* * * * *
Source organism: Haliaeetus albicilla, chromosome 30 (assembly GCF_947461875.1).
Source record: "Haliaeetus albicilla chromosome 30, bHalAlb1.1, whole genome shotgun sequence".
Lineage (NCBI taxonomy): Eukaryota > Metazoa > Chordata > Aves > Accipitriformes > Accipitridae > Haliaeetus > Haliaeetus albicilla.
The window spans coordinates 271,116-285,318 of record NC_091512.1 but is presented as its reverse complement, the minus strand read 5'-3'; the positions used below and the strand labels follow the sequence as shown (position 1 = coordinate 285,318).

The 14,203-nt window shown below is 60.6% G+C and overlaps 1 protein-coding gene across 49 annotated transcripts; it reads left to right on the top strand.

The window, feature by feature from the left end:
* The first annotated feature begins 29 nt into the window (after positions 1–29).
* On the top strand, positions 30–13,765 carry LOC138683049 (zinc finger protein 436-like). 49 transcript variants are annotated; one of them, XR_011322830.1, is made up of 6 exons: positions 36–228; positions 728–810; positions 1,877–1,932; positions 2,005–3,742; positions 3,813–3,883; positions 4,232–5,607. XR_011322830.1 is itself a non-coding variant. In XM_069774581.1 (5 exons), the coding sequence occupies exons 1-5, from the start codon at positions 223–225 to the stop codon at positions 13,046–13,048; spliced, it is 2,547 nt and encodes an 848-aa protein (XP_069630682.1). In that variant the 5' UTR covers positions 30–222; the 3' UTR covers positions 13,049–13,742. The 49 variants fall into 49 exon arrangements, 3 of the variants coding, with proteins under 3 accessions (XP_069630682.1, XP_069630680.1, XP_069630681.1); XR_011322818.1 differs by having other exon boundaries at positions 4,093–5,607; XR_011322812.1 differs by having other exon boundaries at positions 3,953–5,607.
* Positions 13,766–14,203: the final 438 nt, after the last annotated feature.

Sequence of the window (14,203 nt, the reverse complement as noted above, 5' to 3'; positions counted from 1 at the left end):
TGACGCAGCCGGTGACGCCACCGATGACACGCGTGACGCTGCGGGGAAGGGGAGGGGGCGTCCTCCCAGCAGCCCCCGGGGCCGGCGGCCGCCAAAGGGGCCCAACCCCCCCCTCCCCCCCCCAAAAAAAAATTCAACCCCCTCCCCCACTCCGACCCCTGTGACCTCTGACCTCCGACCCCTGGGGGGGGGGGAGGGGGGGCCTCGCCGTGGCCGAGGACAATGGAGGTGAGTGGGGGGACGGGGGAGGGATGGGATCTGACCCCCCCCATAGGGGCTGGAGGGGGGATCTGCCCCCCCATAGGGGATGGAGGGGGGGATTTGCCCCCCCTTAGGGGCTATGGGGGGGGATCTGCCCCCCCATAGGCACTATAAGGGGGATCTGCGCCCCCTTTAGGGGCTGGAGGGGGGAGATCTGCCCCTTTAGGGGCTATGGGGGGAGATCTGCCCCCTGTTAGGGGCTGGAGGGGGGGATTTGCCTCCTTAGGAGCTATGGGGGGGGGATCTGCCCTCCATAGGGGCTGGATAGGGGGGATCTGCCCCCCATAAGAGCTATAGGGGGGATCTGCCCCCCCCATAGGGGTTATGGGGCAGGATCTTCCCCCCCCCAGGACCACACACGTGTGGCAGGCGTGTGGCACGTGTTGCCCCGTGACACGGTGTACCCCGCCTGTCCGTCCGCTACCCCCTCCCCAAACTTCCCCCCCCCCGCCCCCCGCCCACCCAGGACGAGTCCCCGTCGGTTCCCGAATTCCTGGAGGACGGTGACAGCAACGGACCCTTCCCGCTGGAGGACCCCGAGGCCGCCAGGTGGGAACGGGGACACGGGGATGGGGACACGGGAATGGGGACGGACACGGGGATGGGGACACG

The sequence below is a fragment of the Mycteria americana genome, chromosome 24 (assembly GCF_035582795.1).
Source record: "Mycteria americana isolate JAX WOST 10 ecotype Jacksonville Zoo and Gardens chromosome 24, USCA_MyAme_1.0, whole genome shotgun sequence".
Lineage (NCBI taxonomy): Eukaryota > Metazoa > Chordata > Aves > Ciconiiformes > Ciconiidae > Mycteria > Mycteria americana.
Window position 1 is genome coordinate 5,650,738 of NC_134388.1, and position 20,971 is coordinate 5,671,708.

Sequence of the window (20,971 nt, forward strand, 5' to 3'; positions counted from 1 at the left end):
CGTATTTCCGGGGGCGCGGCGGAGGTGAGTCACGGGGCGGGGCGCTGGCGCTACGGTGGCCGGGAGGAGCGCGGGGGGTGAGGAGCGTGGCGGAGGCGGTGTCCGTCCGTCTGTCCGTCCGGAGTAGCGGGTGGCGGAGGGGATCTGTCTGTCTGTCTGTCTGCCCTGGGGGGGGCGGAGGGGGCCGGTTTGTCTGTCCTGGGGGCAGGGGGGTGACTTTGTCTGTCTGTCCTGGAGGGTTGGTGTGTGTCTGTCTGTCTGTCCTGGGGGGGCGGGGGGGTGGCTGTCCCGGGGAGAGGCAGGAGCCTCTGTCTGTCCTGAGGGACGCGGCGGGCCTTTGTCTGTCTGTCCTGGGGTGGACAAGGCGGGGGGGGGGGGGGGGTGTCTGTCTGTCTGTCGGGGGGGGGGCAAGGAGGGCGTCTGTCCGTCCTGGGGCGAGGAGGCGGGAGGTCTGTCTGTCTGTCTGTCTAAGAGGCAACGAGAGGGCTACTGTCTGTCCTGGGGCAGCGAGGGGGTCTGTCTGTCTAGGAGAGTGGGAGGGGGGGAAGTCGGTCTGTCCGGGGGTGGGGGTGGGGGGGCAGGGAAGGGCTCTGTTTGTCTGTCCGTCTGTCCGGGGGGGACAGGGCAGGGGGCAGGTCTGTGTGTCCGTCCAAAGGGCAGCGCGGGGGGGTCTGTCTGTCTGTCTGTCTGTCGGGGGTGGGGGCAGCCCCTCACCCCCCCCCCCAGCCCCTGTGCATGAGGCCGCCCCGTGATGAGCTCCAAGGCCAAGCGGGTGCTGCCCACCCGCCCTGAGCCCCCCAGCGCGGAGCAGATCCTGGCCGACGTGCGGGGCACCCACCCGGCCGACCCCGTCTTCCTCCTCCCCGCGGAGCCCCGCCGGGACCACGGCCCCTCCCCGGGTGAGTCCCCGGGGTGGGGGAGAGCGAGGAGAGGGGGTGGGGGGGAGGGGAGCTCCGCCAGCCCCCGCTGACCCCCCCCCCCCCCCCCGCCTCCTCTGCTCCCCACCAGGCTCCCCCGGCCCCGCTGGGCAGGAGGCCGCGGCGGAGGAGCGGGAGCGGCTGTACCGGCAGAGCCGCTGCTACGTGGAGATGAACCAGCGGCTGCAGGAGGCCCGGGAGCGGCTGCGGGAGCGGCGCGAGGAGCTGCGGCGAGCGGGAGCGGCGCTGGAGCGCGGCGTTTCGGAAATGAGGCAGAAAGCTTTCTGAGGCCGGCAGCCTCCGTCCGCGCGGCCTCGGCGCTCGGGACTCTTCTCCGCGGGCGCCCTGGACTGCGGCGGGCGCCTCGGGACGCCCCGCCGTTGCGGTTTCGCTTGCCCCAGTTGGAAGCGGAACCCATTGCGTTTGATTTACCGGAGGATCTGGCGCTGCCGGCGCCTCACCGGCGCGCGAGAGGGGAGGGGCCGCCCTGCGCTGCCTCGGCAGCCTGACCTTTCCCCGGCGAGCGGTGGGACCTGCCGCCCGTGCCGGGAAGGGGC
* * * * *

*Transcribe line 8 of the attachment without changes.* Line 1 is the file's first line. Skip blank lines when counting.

* On the top strand, positions 30–13,765 carry LOC138683049 (zinc finger protein 436-like). 49 transcript variants are annotated; one of them, XR_011322830.1, is made up of 6 exons: positions 36–228; positions 728–810; positions 1,877–1,932; positions 2,005–3,742; positions 3,813–3,883; positions 4,232–5,607. XR_011322830.1 is itself a non-coding variant. In XM_069774581.1 (5 exons), the coding sequence occupies exons 1-5, from the start codon at positions 223–225 to the stop codon at positions 13,046–13,048; spliced, it is 2,547 nt and encodes an 848-aa protein (XP_069630682.1). In that variant the 5' UTR covers positions 30–222; the 3' UTR covers positions 13,049–13,742. The 49 variants fall into 49 exon arrangements, 3 of the variants coding, with proteins under 3 accessions (XP_069630682.1, XP_069630680.1, XP_069630681.1); XR_011322818.1 differs by having other exon boundaries at positions 4,093–5,607; XR_011322812.1 differs by having other exon boundaries at positions 3,953–5,607.